NC Legislative Update: February 8, 2019
The legislature continued its slow start to the 2019 session, with the Senate holding skeletal sessions most of the week and the House only having a few committee meetings. Legislative leaders have indicated that the slow start is intentional, but they plan to pick up the pace next week and start moving bills. The only bill to become law so far has been an appointments bill to the State Ethics Commission. The Senate appointed Dr. Clarence G. Newsome of Mecklenburg County and former Senator Shirley Randleman of Wilkes County, and the House appointed former House Speaker Carl J. Stewart, Jr of Gaston County and former Representative Thomas "Roger" West of Cherokee County.
School Calendar Flexibility
Several NC House members have filed local bills that would give specific school districts more flexibility in setting when their school year begins and ends. As of now, 11 bills affecting 21 Local Education Administrations (LEAs) have been filed. On Tuesday, the 5th, the House K-12 Education Committee heard House Bill 12 and House Bill 13 for discussion purposes only. The committee also received a historical overview on school calendar legislation. The bill sponsors claim that the flexibility is needed to avoid students having to study for exams over winter break, and to allow school systems to match their calendar with community colleges so students can take advanced dual enrolment courses. However, these bills have historically been considered dead on arrival in the Senate, despite a pilot bill passing the House last session with nearly unanimous support. This is largely due to strong opposition from the tourism industry, which believes that a change to the start or end date of the school year will negatively affect travel rates.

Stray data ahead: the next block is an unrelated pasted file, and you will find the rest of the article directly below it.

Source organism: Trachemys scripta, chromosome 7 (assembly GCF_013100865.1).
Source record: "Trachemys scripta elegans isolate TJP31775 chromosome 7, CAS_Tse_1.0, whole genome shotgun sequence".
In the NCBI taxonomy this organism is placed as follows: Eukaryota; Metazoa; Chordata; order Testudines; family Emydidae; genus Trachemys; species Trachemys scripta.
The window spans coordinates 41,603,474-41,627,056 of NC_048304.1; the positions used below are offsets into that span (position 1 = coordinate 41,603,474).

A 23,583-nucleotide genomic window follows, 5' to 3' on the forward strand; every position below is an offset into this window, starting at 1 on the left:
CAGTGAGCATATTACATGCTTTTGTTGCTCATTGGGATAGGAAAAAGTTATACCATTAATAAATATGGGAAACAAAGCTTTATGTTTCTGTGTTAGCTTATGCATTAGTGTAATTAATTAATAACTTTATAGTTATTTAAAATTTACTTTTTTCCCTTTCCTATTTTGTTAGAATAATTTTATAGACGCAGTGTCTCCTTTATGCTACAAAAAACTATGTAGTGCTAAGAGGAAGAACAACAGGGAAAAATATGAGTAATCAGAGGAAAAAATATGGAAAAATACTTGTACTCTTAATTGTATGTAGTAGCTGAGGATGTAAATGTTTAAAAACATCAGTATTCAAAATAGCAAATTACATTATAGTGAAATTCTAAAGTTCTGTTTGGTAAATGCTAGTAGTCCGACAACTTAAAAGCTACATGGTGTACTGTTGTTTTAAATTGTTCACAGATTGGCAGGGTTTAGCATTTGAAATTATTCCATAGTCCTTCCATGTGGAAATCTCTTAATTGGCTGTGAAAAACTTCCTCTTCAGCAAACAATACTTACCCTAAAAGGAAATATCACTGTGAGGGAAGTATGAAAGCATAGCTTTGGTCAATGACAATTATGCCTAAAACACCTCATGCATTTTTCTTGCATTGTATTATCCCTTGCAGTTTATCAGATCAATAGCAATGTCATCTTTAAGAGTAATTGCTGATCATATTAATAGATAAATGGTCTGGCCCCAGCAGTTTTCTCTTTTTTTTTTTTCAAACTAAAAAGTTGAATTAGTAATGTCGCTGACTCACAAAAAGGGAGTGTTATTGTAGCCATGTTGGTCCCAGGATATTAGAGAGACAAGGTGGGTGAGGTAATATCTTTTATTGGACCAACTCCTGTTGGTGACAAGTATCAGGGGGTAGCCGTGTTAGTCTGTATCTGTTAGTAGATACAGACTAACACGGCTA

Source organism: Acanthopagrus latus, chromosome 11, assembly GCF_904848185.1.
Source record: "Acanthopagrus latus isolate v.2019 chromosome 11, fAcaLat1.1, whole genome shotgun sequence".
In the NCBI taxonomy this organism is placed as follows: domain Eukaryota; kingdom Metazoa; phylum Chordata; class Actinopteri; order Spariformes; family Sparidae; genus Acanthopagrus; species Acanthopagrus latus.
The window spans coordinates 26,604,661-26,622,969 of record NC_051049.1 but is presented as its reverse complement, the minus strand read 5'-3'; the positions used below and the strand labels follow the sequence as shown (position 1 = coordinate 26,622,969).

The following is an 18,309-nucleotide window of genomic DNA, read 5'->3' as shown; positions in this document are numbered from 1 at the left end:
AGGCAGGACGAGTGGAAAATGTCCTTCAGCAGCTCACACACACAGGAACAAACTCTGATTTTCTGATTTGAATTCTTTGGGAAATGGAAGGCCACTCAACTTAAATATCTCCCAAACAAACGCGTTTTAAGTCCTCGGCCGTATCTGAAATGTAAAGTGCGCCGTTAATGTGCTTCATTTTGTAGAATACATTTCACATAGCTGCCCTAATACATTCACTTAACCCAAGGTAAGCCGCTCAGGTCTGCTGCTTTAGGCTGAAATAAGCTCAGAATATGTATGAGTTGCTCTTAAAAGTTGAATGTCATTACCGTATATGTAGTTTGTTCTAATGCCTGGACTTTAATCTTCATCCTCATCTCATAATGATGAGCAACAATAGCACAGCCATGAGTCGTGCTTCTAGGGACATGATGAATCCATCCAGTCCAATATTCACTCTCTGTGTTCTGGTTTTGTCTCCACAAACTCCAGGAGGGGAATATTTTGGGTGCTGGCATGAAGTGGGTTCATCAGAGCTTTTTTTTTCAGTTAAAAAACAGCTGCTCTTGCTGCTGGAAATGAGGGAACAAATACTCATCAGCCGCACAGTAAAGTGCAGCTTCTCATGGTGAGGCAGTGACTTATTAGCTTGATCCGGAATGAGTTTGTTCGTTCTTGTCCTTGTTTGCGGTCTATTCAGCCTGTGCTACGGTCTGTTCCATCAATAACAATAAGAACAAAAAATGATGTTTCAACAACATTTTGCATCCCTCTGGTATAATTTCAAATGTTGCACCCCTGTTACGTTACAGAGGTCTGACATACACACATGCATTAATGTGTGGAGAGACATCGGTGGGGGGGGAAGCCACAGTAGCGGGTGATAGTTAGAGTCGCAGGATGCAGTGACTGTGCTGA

Medicaid Contracts Awarded
On Monday, February 4th, the Department of Health and Human Services (DHHS) announced that it was awarding 5 Medicaid managed care contracts. DHHS awarded 4 statewide contracts to Prepaid Health Plans (PHP) and one regional contract to a Provider Led Entity (PLE) for Regions 3 and 5. The statewide PHPs were awarded to AmeriHealth Caritas North Carolina, Inc., Blue Cross and Blue Shield of North Carolina, UnitedHealthcare of North Carolina, Inc., and WellCare of North Carolina, Inc. The regional PLE contract was awarded to Carolina Complete Health, which is comprised of the NC Medical Society, NC Community Health Center, and Centene Corp. The contracts, worth a total of $6 billion a year, have drawn criticism for not including a group of 12 North Carolina health care systems, collectively known as My Health by Health Providers, which bid for a statewide PHP contract.
The contracts are part of the 2015 Medicaid Transformation and Reorganization bill, which moved the State’s Medicaid program from a fee-for-service model, where providers are paid for services provided at a predetermined rate, to a managed care model, in which the State pays providers a capitated per-person rate. The Medicaid program primarily serves low income families and children, and this change will effect 1.6 million beneficiaries of the program, while leaving roughly 500,000 individuals classified as medically complex patients on the traditional fee-for-service model.
The move to managed care Medicad will take place in 2 phases, with the first taking effect in November 2019 in Regions 2 and 4, and the second phase taking effect in February 2020 in Regions 1, 3, 5, and 6.
A map of the NC Medicaid managed care regions can be found below.